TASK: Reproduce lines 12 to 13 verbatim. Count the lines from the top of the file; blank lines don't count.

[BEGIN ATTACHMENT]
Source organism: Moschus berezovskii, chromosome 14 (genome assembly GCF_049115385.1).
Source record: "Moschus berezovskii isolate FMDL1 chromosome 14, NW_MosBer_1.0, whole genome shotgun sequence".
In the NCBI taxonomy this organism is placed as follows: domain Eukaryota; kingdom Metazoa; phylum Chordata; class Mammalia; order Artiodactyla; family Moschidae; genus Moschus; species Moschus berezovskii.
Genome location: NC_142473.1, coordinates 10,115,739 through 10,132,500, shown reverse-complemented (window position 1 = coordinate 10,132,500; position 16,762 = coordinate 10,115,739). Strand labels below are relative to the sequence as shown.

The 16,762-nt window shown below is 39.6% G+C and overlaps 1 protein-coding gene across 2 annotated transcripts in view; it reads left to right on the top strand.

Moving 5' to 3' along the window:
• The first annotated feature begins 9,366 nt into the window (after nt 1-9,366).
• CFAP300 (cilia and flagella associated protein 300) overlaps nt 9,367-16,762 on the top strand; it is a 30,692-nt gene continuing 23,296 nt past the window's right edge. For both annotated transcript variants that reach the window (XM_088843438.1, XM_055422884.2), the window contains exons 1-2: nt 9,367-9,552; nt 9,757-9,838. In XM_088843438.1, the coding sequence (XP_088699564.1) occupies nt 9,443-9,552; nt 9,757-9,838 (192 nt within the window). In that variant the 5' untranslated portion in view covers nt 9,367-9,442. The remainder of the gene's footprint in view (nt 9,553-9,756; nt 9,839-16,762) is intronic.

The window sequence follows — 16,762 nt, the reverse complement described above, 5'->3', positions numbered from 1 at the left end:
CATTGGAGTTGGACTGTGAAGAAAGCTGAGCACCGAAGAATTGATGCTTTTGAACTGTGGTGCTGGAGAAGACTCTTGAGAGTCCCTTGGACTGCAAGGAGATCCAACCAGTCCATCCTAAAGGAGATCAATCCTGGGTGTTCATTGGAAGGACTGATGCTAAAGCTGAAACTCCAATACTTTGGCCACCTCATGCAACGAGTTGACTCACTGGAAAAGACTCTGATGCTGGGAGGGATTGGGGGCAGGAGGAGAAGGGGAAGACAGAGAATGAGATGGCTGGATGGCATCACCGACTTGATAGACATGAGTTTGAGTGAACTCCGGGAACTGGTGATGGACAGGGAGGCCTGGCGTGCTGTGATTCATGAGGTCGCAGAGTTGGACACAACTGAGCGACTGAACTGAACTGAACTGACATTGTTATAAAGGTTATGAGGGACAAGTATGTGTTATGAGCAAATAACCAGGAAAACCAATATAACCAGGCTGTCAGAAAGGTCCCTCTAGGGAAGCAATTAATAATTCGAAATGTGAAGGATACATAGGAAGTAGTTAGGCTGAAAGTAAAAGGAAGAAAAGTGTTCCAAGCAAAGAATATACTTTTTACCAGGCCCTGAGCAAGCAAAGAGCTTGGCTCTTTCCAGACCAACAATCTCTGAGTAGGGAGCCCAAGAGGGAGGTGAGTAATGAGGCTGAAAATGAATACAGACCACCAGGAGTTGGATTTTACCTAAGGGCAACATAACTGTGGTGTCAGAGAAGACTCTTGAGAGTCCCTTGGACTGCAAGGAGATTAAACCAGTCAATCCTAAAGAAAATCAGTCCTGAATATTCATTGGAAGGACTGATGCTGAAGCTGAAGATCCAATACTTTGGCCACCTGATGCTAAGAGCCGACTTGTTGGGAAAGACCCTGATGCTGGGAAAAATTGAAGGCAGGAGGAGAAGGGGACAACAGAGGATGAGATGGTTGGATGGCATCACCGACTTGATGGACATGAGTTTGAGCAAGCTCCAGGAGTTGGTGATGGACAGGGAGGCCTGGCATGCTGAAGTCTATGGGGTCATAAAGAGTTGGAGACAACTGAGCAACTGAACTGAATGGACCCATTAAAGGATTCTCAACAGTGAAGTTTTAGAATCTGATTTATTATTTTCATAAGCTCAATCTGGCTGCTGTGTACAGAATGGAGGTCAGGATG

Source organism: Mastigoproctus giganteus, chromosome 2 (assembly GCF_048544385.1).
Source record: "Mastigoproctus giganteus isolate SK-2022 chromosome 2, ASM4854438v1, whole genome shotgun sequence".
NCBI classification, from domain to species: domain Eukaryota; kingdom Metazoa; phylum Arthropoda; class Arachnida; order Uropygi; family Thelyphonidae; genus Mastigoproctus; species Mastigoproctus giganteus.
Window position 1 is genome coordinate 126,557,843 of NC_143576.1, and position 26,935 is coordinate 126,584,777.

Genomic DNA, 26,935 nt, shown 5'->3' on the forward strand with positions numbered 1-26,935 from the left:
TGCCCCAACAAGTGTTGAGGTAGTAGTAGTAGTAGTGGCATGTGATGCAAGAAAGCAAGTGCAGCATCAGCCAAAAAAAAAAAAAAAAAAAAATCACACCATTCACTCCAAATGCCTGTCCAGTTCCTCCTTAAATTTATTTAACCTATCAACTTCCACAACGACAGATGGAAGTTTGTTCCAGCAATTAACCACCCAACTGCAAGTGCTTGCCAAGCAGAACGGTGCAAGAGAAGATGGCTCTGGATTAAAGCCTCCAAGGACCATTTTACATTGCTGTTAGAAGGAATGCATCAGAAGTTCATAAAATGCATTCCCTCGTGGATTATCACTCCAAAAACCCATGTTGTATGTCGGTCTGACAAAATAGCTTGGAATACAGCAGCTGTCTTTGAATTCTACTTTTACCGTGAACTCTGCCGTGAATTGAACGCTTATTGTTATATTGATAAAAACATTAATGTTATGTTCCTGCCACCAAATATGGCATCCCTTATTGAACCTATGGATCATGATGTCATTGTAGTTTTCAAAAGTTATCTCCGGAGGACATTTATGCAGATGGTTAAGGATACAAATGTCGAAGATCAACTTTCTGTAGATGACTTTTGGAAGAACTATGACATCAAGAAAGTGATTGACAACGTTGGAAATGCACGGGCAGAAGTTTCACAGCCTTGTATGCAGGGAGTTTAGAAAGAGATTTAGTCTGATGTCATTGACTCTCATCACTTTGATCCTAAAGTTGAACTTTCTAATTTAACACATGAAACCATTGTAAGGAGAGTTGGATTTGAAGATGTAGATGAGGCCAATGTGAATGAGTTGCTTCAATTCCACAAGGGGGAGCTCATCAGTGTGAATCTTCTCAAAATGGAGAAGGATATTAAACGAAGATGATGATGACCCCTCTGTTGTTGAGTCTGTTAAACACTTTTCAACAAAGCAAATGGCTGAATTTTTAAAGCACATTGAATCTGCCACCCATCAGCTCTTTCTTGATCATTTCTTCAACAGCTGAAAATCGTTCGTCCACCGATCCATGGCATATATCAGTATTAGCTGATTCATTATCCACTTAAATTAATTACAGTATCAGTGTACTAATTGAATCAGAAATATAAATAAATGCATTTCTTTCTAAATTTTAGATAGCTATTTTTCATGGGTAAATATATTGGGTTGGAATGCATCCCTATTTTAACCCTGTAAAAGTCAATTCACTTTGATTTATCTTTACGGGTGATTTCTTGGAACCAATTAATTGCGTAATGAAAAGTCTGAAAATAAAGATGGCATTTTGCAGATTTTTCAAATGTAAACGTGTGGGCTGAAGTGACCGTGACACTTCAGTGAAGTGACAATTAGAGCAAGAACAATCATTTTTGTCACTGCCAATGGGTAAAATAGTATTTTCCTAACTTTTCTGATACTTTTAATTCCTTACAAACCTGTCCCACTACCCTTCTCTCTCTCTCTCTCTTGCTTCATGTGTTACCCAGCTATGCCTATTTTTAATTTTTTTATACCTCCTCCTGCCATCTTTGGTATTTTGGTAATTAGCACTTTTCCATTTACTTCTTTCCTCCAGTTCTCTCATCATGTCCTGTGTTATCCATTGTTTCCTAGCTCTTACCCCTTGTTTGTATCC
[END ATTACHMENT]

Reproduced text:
Source record: "Mastigoproctus giganteus isolate SK-2022 chromosome 2, ASM4854438v1, whole genome shotgun sequence".
NCBI classification, from domain to species: domain Eukaryota; kingdom Metazoa; phylum Arthropoda; class Arachnida; order Uropygi; family Thelyphonidae; genus Mastigoproctus; species Mastigoproctus giganteus.